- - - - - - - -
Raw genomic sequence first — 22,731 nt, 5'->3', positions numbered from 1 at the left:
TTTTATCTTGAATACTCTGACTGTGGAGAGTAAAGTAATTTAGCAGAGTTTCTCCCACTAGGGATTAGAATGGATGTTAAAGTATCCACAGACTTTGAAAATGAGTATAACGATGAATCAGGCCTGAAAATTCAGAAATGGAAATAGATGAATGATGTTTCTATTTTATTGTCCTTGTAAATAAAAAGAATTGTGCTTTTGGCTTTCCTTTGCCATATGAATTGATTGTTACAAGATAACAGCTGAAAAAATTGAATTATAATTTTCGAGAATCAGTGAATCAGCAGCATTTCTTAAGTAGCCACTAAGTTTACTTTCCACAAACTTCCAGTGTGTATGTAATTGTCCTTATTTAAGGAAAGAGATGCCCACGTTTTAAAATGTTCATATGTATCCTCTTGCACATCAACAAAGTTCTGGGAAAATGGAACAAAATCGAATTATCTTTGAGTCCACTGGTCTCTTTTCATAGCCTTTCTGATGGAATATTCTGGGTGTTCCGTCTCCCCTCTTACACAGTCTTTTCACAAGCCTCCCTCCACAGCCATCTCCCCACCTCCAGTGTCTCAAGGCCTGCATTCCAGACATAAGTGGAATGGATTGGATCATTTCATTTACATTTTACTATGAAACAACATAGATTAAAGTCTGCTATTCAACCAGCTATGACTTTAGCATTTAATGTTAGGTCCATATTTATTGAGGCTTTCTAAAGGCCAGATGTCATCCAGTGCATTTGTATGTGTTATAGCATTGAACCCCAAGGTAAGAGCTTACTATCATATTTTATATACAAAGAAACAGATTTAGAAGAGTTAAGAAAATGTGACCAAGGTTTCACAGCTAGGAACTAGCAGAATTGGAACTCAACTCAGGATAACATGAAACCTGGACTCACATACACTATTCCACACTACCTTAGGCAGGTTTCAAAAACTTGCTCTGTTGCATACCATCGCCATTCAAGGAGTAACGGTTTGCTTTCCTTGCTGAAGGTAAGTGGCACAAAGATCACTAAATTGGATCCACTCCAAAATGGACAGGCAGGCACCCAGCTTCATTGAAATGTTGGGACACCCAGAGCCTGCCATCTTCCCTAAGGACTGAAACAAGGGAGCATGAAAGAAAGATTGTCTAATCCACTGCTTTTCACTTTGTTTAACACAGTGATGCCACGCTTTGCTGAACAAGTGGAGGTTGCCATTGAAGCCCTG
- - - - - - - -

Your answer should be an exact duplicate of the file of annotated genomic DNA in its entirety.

Raw genomic sequence first — 22,731 nt, 5'->3', positions numbered from 1 at the left:
TTTTATCTTGAATACTCTGACTGTGGAGAGTAAAGTAATTTAGCAGAGTTTCTCCCACTAGGGATTAGAATGGATGTTAAAGTATCCACAGACTTTGAAAATGAGTATAACGATGAATCAGGCCTGAAAATTCAGAAATGGAAATAGATGAATGATGTTTCTATTTTATTGTCCTTGTAAATAAAAAGAATTGTGCTTTTGGCTTTCCTTTGCCATATGAATTGATTGTTACAAGATAACAGCTGAAAAAATTGAATTATAATTTTCGAGAATCAGTGAATCAGCAGCATTTCTTAAGTAGCCACTAAGTTTACTTTCCACAAACTTCCAGTGTGTATGTAATTGTCCTTATTTAAGGAAAGAGATGCCCACGTTTTAAAATGTTCATATGTATCCTCTTGCACATCAACAAAGTTCTGGGAAAATGGAACAAAATCGAATTATCTTTGAGTCCACTGGTCTCTTTTCATAGCCTTTCTGATGGAATATTCTGGGTGTTCCGTCTCCCCTCTTACACAGTCTTTTCACAAGCCTCCCTCCACAGCCATCTCCCCACCTCCAGTGTCTCAAGGCCTGCATTCCAGACATAAGTGGAATGGATTGGATCATTTCATTTACATTTTACTATGAAACAACATAGATTAAAGTCTGCTATTCAACCAGCTATGACTTTAGCATTTAATGTTAGGTCCATATTTATTGAGGCTTTCTAAAGGCCAGATGTCATCCAGTGCATTTGTATGTGTTATAGCATTGAACCCCAAGGTAAGAGCTTACTATCATATTTTATATACAAAGAAACAGATTTAGAAGAGTTAAGAAAATGTGACCAAGGTTTCACAGCTAGGAACTAGCAGAATTGGAACTCAACTCAGGATAACATGAAACCTGGACTCACATACACTATTCCACACTACCTTAGGCAGGTTTCAAAAACTTGCTCTGTTGCATACCATCGCCATTCAAGGAGTAACGGTTTGCTTTCCTTGCTGAAGGTAAGTGGCACAAAGATCACTAAATTGGATCCACTCCAAAATGGACAGGCAGGCACCCAGCTTCATTGAAATGTTGGGACACCCAGAGCCTGCCATCTTCCCTAAGGACTGAAACAAGGGAGCATGAAAGAAAGATTGTCTAATCCACTGCTTTTCACTTTGTTTAACACAGTGATGCCACGCTTTGCTGAACAAGTGGAGGTTGCCATTGAAGCCCTG